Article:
Memories

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110

By Sean Dietrich

The sun is low, the gnats are out. A barbecue grill is smoking with pecan wood. My wife is asleep in a lawn chair. She is out like a porch light.
Thelma Lou, the bloodhound, lies beside me, chewing on a two-by-four she found.
I’m cooking Chicken à la Beer Can for supper. I’m using my uncle’s secret recipe.
I remember when he would cook this chicken dish long ago. He’d smear on the seasoning, shove a Budweiser can up the carcass, and (voila!) redneck gourmet.
Pecan smoke during my childhood was always accompanied by stories. I’m talking big tales told by men with gray hair who held sweaty cans and wore jeans during the summer.
It would’ve been blasphemy to sit before a fire pit without stories.
So, I need a story to go with this pecan smoke. After all, it’s part of my ancestry. Let’s see here…
I’ll tell you about this sleeping woman.
Our first phone conversation lasted nearly two hours. We were strangers then.
That night on the phone, I hardly spoke. She used enough words for both of us. I did, however, manage to ask her to be my plus-one at a friend’s wedding in Birmingham. She agreed.
The next Friday, I wore khakis and a necktie. My mother remarked that she’d never seen me wear a necktie of my own volition.
I used cologne, too.
The cologne had been my father’s. The irony here is that my father was not a cologne man. Still, on my twelfth birthday, he gave me a bottle of French toilet water. For years, I wondered why he did this—since we weren’t toilet-water people.
I asked why he did that.
“Because,” Daddy said, “One day, you’ll be around some girl you REALLY like, and you’ll wanna smell fancy. Trust me.”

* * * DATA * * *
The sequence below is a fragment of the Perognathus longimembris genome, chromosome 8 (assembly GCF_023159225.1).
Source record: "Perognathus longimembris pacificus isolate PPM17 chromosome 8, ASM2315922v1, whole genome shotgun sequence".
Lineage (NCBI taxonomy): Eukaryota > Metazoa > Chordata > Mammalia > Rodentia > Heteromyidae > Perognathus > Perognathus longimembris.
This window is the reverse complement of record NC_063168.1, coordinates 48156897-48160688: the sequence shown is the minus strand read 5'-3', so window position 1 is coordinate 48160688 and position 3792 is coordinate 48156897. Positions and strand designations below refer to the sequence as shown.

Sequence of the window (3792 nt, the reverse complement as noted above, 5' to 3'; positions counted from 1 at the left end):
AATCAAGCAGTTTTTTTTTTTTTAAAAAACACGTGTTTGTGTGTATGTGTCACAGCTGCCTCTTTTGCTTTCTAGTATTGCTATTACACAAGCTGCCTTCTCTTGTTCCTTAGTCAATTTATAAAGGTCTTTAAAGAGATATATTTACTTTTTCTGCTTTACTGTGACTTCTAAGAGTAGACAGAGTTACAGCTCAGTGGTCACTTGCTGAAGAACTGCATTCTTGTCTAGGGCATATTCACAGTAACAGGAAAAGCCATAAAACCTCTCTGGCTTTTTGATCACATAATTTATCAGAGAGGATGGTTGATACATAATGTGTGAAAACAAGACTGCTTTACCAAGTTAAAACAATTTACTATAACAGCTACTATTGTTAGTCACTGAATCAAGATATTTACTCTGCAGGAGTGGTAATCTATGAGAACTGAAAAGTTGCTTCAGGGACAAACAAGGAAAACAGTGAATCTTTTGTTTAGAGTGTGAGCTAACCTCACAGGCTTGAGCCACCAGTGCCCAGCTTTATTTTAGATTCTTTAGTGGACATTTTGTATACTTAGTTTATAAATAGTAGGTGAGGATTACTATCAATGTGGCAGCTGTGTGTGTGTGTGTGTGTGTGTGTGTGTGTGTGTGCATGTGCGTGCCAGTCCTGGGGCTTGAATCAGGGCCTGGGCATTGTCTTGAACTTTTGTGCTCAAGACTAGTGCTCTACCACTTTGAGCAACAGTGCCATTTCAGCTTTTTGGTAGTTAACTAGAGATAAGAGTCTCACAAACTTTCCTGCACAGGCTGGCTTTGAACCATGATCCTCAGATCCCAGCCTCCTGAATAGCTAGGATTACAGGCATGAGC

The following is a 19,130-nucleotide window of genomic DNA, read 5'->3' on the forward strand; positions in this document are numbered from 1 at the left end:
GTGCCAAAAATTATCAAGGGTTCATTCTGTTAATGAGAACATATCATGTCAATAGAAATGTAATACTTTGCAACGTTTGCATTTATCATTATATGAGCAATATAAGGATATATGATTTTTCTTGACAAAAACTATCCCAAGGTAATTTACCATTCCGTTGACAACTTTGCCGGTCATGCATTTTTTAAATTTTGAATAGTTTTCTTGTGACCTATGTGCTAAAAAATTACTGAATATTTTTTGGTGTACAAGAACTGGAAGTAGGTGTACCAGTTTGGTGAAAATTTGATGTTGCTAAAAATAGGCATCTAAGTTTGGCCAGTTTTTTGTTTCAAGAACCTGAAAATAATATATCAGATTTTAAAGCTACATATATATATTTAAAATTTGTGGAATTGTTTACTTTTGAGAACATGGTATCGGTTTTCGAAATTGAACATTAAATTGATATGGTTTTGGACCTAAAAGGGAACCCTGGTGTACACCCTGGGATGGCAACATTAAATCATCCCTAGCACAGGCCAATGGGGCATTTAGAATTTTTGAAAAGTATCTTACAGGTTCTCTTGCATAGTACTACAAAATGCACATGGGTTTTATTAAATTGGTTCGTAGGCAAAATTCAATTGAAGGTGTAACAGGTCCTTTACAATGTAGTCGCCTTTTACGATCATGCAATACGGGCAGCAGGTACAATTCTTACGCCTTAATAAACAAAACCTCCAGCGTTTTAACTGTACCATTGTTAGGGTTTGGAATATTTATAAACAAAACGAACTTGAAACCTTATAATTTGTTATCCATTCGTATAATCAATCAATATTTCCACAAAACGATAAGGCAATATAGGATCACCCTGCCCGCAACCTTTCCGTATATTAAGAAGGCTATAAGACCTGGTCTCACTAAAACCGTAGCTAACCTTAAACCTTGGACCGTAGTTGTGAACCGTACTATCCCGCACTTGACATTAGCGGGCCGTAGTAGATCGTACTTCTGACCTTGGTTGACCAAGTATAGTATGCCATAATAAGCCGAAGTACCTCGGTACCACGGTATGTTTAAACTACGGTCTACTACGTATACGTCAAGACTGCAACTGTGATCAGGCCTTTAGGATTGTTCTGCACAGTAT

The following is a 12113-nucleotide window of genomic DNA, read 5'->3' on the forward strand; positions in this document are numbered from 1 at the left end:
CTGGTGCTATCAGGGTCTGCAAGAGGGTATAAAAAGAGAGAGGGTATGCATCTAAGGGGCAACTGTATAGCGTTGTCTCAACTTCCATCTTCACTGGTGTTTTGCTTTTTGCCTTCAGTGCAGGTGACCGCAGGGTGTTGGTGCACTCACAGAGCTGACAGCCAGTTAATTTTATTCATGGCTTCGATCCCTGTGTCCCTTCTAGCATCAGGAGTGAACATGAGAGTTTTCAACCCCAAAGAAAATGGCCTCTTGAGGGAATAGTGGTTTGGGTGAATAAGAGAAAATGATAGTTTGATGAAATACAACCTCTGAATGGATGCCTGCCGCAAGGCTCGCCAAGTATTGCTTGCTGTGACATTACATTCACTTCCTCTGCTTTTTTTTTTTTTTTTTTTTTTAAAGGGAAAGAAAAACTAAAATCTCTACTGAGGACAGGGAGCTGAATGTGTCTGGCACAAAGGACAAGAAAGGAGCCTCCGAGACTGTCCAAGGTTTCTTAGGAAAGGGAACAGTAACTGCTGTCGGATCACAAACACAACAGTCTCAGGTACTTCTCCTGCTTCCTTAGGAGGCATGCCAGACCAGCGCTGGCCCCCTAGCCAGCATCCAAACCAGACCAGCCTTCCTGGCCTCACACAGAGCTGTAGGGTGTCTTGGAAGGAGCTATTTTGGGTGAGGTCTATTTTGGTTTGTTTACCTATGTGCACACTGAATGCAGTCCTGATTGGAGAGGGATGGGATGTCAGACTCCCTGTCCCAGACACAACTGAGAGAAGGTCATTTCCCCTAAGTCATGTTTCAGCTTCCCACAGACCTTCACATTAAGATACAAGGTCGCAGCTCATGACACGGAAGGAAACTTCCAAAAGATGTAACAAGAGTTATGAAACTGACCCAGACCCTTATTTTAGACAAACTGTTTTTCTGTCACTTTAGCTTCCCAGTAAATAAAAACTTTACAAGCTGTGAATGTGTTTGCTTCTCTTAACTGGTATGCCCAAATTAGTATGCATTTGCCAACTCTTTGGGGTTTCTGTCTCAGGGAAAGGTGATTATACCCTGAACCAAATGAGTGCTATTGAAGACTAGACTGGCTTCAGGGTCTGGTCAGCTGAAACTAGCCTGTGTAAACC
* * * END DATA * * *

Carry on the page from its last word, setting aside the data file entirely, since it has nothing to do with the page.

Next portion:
So this girl showed up at my apartment, driving her mother’s green Oldsmobile. She was wearing a black dress.
She sniffed the air, then coughed. “You smell like you…” she said.
“Thanks,” I said.
“I can’t breathe,” she said.
“It’s French.”
We rode four hours toward Magic City with the windows down.
The wedding ceremony was in a big, old, tall, scary-looking church. When the preacherman said, “kiss the bride,” I heard sniffing from the girl beside me. I started sniffing, too.
Weddings do that to me.
The reception was at a fancy restaurant. They barely served enough finger food to say grace over. The DJ played ear-splitting music, everyone shook their hindparts in rhythm. Everyone except me.
I don’t dance. I wish I could, but I was raised Southern Baptist. My dancing muscles are underdeveloped. When I try to dance, I look like the lovechild of Barney Fife and Eleanor Roosevelt.
The girl and I snuck away from the party early. We found a Mexican restaurant nearby. We sat on a patio. We talked. This girl knows how to talk.
Give her ten minutes and she could make pleasant conversation with an IRS agent.
After our meal, I drove us home. She fell asleep in the passenger seat. Her head rested against the window. She held my hand. And I felt invincible.
I rode I-65 in a dumb daze. Now and then, I’d glance at her, sleeping.
Love didn’t happen the way I thought it would. I thought it would be fireworks and nuclear explosions. It was more like watching ten acres of daisies bloom on a hillside. It was gentle and easy.
I asked that girl to marry me. Mercifully, she agreed. We’ve been married for fifteen years. She has made me who I am. Without her, you wouldn’t be reading this. Without her, I wouldn’t be writing at all.
I still can’t dance worth a cuss, and I don’t touch cologne.
Sometimes I wish I had more to give this woman than a trailer home, a dog, and barbecued beer-can chicken.
But I guess this story will have to do. I love you, Jamie.
Sean Dietrich is a columnist, and novelist, known for his commentary on life in the American South. His work has appeared in Southern Living, the Tallahassee Democrat, Southern Magazine, Yellowhammer News, the Bitter Southerner, the Mobile Press Register and he has authored seven books.

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